Green and Tidy

Helping people with WAY too much stuff, declutter and create homes they love

How am I supposed to know what to DO with it?! (Part 1)

| 4 Comments

Clients often tell me that not knowing the best ways to dispose of their stuff is a barrier to them decluttering.

They want to declutter but they haven’t got time to research the most eco-friendly ways to move things on. And they can’t bear simply to dump stuff they know other people could use.

So I researched ways to move on some of the most common types of clutter.

Then Next Starfish asked me if I’d like to contribute a guest blog to its site. Next Starfish highlights actions we can take in our everyday lives to make a difference to the challenges of  poverty and hunger, conflict and injustice, lack of resources and environmental damage facing our world.

Next Starfish and I agreed that this issue of eco-decluttering was where our sites overlapped.

So mosey on over to my guest blog on Next Starfish to find out how to declutter in an eco-friendly way. This week, the post is about general approaches (reduce, reuse, recycle). Next week, I’ll blog about how to move on specific things (from batteries and bicycles, through broken jewellery and opened cosmetics/toiletries, to safety pins and used stamps).

Is there something you don’t know how to dispose of? Comment below and, if I’m not already planning to cover it, I’ll research it for you and see if I can add it before next week.

  • Sue field

    My local dry cleaner is happy to take back the wire coat hangers for reuse, worth asking if yours is too

    Sue field

    • http://www.mygreenandtidylife.co.uk Rachel Papworth

      Yes, that’s a good one. And already on my list. ;-) Good to know others think this way too. Anything that you’re stuck on?

  • Nextstarfish

    Rachel

    Thanks very much for agreeing to write your guest post for Next Starfish.

    I’m a fellow decluttering enthusiast – though with two under tens in the house, you wouldn’t know it ! I do find I’m calmer and more relaxed when I’m surrounded by less stuff . . . not to mention I’d like to spend less time constantly tidying things up ! I’ve been filling my garage with stuff we’ve decided to get rid of for ages, and it’s pretty much full. This summer will be ‘the grand clearing out’ – and I’ve started looking into a number of the various suggestions in your article I hadn’t thought of before !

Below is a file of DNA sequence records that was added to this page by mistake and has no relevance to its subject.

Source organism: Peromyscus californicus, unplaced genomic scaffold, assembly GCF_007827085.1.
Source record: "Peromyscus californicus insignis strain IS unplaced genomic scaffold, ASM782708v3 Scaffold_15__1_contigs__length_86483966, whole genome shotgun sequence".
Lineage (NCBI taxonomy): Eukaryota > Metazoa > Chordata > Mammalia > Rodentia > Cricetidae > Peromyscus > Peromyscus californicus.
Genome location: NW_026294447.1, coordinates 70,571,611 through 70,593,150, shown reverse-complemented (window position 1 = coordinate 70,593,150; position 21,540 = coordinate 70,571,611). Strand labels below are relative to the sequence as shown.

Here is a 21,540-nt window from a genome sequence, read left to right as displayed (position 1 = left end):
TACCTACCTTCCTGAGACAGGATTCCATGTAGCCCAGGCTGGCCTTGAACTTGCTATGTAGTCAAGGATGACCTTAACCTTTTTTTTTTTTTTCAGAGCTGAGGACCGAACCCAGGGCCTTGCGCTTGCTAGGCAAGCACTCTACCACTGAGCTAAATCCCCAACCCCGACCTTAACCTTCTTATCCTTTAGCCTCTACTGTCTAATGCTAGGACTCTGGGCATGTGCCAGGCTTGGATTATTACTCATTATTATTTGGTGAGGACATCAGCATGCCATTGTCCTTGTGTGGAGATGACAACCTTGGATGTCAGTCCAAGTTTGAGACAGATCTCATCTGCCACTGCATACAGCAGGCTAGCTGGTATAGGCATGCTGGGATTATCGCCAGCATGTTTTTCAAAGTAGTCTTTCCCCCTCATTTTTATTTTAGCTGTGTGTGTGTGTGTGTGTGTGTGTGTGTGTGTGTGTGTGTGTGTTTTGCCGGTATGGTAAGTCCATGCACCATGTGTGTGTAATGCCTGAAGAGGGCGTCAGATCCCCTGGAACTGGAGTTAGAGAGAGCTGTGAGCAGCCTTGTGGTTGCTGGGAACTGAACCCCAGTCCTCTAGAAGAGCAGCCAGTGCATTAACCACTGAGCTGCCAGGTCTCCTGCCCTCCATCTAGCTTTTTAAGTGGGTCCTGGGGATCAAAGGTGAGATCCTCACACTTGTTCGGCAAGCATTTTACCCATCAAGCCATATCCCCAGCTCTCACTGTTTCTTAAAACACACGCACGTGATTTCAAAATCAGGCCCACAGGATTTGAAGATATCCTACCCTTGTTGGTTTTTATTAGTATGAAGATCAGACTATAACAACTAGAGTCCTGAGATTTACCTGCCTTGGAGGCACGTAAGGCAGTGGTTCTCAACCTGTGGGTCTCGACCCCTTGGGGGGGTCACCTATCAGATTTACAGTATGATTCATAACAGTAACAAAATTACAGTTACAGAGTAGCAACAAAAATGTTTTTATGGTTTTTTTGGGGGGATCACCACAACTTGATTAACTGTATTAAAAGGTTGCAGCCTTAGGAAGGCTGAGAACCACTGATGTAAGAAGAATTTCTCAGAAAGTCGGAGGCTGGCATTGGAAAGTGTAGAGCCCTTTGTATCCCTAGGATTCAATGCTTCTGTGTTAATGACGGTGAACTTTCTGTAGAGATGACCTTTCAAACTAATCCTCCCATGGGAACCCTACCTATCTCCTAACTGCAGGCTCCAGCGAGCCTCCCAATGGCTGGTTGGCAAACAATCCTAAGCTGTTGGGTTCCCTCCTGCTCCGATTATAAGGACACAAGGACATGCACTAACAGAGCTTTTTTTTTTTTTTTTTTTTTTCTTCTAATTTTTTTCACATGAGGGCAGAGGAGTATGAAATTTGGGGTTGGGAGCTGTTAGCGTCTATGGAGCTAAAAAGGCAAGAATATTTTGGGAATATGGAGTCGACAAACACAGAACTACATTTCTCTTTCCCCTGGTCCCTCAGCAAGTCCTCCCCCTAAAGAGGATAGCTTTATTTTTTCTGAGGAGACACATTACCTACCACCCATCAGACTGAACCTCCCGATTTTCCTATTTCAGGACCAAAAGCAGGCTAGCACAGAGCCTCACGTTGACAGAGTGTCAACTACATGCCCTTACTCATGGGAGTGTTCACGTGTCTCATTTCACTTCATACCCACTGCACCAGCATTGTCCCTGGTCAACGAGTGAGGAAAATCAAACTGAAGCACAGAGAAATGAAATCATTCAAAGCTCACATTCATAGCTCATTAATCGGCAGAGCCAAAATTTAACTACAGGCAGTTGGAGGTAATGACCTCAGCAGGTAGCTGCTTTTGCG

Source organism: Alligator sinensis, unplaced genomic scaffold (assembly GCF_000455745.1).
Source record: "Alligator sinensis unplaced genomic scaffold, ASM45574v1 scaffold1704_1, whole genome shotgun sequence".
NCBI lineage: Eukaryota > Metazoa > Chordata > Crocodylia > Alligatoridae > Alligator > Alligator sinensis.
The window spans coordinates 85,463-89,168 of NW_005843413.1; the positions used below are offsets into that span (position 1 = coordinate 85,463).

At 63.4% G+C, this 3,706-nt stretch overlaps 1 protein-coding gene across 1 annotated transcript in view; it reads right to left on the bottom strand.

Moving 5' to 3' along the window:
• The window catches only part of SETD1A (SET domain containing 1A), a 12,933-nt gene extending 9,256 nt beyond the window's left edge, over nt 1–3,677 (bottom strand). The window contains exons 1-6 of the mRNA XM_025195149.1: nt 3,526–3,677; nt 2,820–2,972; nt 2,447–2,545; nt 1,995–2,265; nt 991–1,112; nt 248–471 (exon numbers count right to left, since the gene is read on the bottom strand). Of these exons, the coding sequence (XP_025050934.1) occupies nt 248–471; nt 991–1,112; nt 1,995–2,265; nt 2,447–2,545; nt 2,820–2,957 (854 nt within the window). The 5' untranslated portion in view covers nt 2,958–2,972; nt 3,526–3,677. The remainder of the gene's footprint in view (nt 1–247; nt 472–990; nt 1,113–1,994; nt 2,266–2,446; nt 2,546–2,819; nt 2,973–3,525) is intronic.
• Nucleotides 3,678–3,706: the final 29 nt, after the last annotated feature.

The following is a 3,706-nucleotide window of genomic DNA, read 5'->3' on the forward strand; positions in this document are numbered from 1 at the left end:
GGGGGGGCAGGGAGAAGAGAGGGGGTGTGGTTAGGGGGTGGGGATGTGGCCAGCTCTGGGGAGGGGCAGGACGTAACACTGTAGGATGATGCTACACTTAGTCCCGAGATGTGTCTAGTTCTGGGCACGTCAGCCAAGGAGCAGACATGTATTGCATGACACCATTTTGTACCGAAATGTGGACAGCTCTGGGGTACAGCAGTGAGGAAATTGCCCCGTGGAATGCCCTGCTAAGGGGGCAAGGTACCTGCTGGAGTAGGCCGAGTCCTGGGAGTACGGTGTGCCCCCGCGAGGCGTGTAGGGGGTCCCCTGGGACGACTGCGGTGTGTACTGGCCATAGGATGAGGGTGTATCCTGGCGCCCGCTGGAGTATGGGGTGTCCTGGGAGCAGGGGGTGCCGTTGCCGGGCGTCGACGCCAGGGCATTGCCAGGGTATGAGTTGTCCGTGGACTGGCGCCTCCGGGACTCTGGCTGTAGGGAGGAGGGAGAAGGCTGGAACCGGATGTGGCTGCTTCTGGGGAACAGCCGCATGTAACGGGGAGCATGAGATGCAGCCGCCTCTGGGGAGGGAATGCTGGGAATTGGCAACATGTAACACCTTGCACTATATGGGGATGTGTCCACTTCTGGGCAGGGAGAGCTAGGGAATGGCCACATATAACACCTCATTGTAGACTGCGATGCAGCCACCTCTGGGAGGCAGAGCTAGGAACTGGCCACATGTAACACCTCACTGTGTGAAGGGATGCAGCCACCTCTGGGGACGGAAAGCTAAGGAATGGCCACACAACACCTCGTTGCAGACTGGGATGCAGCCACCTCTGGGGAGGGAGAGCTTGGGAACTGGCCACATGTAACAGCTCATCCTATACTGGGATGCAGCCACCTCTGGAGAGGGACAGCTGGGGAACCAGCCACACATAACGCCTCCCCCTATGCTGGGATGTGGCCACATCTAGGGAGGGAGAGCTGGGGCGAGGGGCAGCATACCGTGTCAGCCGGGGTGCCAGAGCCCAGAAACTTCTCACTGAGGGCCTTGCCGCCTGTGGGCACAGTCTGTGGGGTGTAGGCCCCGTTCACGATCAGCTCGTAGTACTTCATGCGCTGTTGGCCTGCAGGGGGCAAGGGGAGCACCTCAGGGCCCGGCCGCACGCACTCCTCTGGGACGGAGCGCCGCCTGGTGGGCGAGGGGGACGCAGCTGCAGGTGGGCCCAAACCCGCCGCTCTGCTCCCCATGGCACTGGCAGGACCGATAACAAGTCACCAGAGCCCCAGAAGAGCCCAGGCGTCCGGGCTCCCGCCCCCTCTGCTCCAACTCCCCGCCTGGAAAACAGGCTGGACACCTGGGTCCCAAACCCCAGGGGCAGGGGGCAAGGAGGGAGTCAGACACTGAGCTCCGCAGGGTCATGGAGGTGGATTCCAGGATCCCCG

I actually think our relationship with ‘stuff’ shapes how we see and interact with the world in many ways, and it goes without saying the more ‘stuff’ we buy, have and own, the greater our environmental impact. I also think though that as a culture we have managed to develop quite a toxic relationship with wanting and shopping for new stuff – always wanting more. We’re all getting stressed and ill working too hard, to buy new stuff to replace our old stuff, in the hope it’ll fullfill us and replace the ‘gaps in our lives’.

    Maybe if we spent less time working, brought less stuff, spent more time interacting with people – especially locally, and maybe even spending some of our money and efforts on improving the lives of others less fortunate in the world, we’d all be a lot happier. I see caring for the stuff we already have and removing clutter from our lives as an important part of that. Just my thoughts :)

    Be sure to check out the second part of Rachel’s article on Next Starfish next week.

    In the meantime I wrote an article a couple of months back on clearing out my wardrobe, that might be of interest.
    http://bit.ly/jNVMb6

    -STEVE-
    at Next Starfish

    • http://www.mygreenandtidylife.co.uk Rachel Papworth

      Hi Steve. Thank YOU for inviting me to post on Next Starfish. And thanks for your comment above.

      I agree that we create a false sense of security by acquiring stuff. It makes me think of caddis fly larvae that gather around themselves detritus from the bottom of a river bed to protect and camouflage themselves. We stuff our homes with things because it makes us feel safe and secure. The reality though is that the more stuff we have, the more there is for us to do: managing and maintaining that stuff, not to mention earning the money to keep repairing, replacing and adding to it.

      My main motivations for decluttering and organising on a regular basis are reducing my environmental impact, saving time, saving money, clearing out my mental clutter and simplifying my life. Together those add up to peace of mind. I love having empty space on shelves and in cupboards. It gives me room to breathe and think.

      And, like you, I find that because I don’t buy much stuff, I feel under less pressure to earn money, and freer to interact locally, freecycling stuff, trading skills though a local enterprise trading scheme and participating in community activities.

      At the same time, I aim not to demonise ‘stuff’. I love the things I own and being able to treasure them is part of decluttering too.

      As with everything in life, it’s about balance.